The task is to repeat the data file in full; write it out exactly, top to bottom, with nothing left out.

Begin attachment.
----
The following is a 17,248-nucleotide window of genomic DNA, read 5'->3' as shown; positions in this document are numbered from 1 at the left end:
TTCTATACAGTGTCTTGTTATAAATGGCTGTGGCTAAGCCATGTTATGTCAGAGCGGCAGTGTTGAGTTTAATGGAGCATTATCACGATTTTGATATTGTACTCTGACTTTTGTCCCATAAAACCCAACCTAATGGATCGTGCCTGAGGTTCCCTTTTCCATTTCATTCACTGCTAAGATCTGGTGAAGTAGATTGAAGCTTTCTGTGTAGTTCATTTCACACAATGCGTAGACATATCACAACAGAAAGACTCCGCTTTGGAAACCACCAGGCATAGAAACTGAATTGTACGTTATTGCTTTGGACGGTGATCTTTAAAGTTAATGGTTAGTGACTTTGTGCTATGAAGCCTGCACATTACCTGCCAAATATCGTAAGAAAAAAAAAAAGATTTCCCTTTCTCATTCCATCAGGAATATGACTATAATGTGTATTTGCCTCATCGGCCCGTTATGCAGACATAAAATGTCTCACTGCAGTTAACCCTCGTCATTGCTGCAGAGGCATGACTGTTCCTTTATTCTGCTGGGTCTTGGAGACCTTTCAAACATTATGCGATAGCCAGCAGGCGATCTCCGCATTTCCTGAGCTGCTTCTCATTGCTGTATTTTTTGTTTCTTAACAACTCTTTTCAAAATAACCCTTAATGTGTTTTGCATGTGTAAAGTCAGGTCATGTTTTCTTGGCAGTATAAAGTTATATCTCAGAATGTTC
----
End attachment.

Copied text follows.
The following is a 17,248-nucleotide window of genomic DNA, read 5'->3' as shown; positions in this document are numbered from 1 at the left end:
TTCTATACAGTGTCTTGTTATAAATGGCTGTGGCTAAGCCATGTTATGTCAGAGCGGCAGTGTTGAGTTTAATGGAGCATTATCACGATTTTGATATTGTACTCTGACTTTTGTCCCATAAAACCCAACCTAATGGATCGTGCCTGAGGTTCCCTTTTCCATTTCATTCACTGCTAAGATCTGGTGAAGTAGATTGAAGCTTTCTGTGTAGTTCATTTCACACAATGCGTAGACATATCACAACAGAAAGACTCCGCTTTGGAAACCACCAGGCATAGAAACTGAATTGTACGTTATTGCTTTGGACGGTGATCTTTAAAGTTAATGGTTAGTGACTTTGTGCTATGAAGCCTGCACATTACCTGCCAAATATCGTAAGAAAAAAAAAAAGATTTCCCTTTCTCATTCCATCAGGAATATGACTATAATGTGTATTTGCCTCATCGGCCCGTTATGCAGACATAAAATGTCTCACTGCAGTTAACCCTCGTCATTGCTGCAGAGGCATGACTGTTCCTTTATTCTGCTGGGTCTTGGAGACCTTTCAAACATTATGCGATAGCCAGCAGGCGATCTCCGCATTTCCTGAGCTGCTTCTCATTGCTGTATTTTTTGTTTCTTAACAACTCTTTTCAAAATAACCCTTAATGTGTTTTGCATGTGTAAAGTCAGGTCATGTTTTCTTGGCAGTATAAAGTTATATCTCAGAATGTTC